Description of the PhD thesis project
All genomic processes involving energy-dependent molecular machines potentially keep chromosomes away from equilibrated conformations. Using polymer simulations and analytical models based on first principles, this PhD project aims to understand the role of non-equilibrium dynamics in chromosome conformation and its implications for gene regulation.
First, the student will develop new models to understand the process of loop-extrusion by cohesin –a molecular motor involved in local chromatin folding– with the objective to separate explicitly the energy-dependent process from the passive/thermal fluctuations and to make testable predictions on patterns of genome folding and gene induction kinetics.
Second, the student will incorporate an additional layer of constraints on chromosome conformation by modelling the formation of phases of the ERα transcription factor upon exposure of mammary cells to the hormone estrogen.
Predictions made by the student will be tested against experimental data –both public data and data produced in the host lab– in order to detect and characterize biological processes keeping chromosomes out of equilibrium. Although mainly a theory/computational PhD project, the student will have the opportunity to produce some simple experimental data to test her/his theory.
Using theory and simulations, this PhD project aim to understand the role of non-equilibrium dynamics —namely of loop extrusion and ERα mediated polymer collapse— in organizing the genome in space and in regulating gene expression.
The specific objectives are:
Part 1: Loop extrusion and conformational memory of chromosomes
Part 2: Local chromosome dynamics during ERα-mediated gene induction
- i. Model non-equilibrium loop extrusion by combining analytical polymer theory results with lattice-based simulations of cohesin dynamics
- ii. Predict Hi-C contact maps and 3D oligopaint/FISH data from CTCF binding sites and ChIP-seq data
- iii. Predict gene induction kinetics from local architecture of genomic elements. Test and compare mechanistic models.
- iv. Make a user-friendly implementation of ‘ii.’ as a tool for the community.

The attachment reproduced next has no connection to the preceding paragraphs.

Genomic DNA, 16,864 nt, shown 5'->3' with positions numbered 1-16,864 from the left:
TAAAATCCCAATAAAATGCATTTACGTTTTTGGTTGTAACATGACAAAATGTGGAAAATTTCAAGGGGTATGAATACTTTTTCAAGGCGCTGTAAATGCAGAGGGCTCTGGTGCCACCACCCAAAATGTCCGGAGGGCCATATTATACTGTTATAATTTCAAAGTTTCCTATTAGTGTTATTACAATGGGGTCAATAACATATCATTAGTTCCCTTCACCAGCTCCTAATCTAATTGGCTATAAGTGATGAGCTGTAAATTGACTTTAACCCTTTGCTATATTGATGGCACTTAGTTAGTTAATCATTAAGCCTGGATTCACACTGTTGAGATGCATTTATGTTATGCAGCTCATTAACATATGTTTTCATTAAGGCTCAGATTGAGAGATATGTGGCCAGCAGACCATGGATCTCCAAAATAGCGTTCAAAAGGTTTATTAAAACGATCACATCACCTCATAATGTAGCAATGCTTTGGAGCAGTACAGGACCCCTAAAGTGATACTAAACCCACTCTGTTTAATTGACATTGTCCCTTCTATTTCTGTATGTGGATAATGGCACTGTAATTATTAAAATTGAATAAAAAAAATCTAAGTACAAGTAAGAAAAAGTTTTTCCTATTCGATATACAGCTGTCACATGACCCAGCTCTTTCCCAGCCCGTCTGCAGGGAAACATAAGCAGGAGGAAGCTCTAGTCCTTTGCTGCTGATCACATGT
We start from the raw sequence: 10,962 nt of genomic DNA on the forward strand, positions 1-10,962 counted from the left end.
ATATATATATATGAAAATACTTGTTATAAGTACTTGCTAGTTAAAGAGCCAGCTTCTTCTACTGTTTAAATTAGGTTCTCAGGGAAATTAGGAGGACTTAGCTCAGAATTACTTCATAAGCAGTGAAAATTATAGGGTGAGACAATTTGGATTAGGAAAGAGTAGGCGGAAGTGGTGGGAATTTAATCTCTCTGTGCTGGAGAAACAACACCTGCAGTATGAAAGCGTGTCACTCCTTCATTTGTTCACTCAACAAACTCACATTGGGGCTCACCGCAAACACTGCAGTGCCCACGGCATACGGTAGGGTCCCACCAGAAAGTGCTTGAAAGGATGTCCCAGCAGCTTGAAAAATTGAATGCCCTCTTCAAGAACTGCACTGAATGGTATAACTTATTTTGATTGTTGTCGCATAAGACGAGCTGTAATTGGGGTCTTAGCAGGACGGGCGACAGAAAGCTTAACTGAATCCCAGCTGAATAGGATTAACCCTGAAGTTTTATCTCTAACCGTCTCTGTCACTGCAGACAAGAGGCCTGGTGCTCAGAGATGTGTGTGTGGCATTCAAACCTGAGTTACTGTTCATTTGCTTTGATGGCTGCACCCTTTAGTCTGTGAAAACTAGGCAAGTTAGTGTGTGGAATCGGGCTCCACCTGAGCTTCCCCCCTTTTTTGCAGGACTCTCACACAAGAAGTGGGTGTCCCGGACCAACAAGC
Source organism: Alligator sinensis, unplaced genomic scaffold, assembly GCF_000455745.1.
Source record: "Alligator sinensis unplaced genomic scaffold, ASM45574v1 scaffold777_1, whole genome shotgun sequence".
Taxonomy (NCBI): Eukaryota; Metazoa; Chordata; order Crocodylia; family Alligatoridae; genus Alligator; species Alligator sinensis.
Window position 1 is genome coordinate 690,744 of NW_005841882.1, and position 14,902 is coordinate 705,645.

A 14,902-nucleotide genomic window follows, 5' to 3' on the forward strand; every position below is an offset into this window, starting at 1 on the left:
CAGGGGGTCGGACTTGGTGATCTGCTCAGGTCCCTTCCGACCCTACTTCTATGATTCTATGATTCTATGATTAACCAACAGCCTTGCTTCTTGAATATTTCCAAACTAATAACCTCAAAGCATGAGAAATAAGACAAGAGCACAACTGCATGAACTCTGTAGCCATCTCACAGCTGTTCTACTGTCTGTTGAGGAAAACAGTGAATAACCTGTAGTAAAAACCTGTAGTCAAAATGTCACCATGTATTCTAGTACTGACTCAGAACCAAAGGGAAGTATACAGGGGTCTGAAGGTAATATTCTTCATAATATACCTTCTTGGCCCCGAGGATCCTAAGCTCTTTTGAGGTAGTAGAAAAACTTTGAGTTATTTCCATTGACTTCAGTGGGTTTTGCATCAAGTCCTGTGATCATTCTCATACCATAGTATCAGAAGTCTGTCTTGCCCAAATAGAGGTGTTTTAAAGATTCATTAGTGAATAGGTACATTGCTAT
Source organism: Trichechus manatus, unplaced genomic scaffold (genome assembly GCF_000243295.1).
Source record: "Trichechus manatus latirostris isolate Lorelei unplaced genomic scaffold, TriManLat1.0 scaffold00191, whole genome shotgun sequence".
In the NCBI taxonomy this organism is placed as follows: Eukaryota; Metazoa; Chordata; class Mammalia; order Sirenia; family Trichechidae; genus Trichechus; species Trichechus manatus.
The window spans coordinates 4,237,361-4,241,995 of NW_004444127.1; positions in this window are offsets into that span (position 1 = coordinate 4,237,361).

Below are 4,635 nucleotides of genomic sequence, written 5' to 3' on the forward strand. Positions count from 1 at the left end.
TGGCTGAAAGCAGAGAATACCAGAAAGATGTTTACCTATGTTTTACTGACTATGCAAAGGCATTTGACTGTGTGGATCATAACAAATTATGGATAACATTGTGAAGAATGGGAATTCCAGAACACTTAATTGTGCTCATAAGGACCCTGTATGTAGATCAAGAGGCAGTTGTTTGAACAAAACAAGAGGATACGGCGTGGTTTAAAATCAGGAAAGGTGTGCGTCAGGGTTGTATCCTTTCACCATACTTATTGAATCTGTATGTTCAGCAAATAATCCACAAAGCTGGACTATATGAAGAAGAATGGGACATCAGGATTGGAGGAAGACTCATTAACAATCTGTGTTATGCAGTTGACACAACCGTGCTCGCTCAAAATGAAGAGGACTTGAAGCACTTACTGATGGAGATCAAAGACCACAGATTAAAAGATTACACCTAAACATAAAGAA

International, interdisciplinary & intersectoral aspects of the project
- i. Develop analytical theory for monomer-monomer first-passage encounter from non-equilibrated polymer
- ii. Implement event-based simulation of reversible polymer collapse in the context of loop extrusion and ERα foci formation
- iii. Make predictions on (a.) ERα dynamics and chromosome mobility, and (b.) on gene co-regulation upon estrogen stimulation.
- iv. Generate data on ERα dynamics or chromosome mobility using the techniques already in place in the lab (experimental)
- v. Extend analytical approach to include force generation by ERα/FOXA1 condensates.
Objective 2.i will be done in collaboration with Marco Cosentino Lagomarsino, who is a Professor in Theoretical Physics at the University of Milan and group leader in Biophysics at the IFOM in Milan, Italy. His expertise is modeling of complex biological phenomena using the tools of statistical mechanics. The intersectoral experience (see below) in ‘Eagle Genomics’ in Cambridge, UK will also be an international experience. Having international experience will be highly beneficial to broaden the scientific horizon and network of the student.
Bioinformatics and Data Science industries are keenly interested in novel computational approaches. Objective 1.iv will be the occasion for the student to develop, within a company, a user-friendly software, but more broadly to realize the need of the industry for new statistical approaches, and to experience working in a non-academic environment. Bogdan Mirauta, who will supervise the student during her/his 2-month secondment, is a scientist in Eagle Genomics, a leading company producing user-friendly software for biological data analysis.
This PhD aims to use the tools of Theoretical Polymer Physics to understand a Biological phenomenon that is currently investigated and has been observed experimentally in the host lab. A great way to use theories is to make quantitative predictions and then design new experiments to verify them. Being embedded in an experimental lab the student will be able to propose experiments and have them tested experimentally. In addition, objective 2.iv will be a small and simple experimental project for the student, giving her/him a first-hand experience with data production, which is key to understand the challenges and the reality of experimental work. The planned experiment will involve the use of an experimental system already established in the lab –the same system has already been successfully exploited by another theory student in the lab.
- Scolari, V. F. & Cosentino Lagomarsino, M. Combined collapse by bridging and self-adhesion in a prototypical polymer model inspired by the bacterial nucleoid. Soft Matter 11, 1677–1687 (2015).
- Scolari, V. F., Mercy, G., Koszul, R., Lesne, A. & Mozziconacci, J. Kinetic Signature of Cooperativity in the Irreversible Collapse of a Polymer. Phys. Rev. Lett. 121, 057801 (2018).
- Keizer, V. et al. Live-cell micromanipulation of a genomic locus reveals interphase chromatin mechanics. Science 377, (2022).
- Nora, E. P. et al. Molecular basis of CTCF binding polarity in genome folding. Nat Commun 11, 5612 (2020).
- Scolari, V. F., Sclavi, B. & Cosentino Lagomarsino, M. The nucleoid as a smart polymer. Front Microbiol 6, (2015).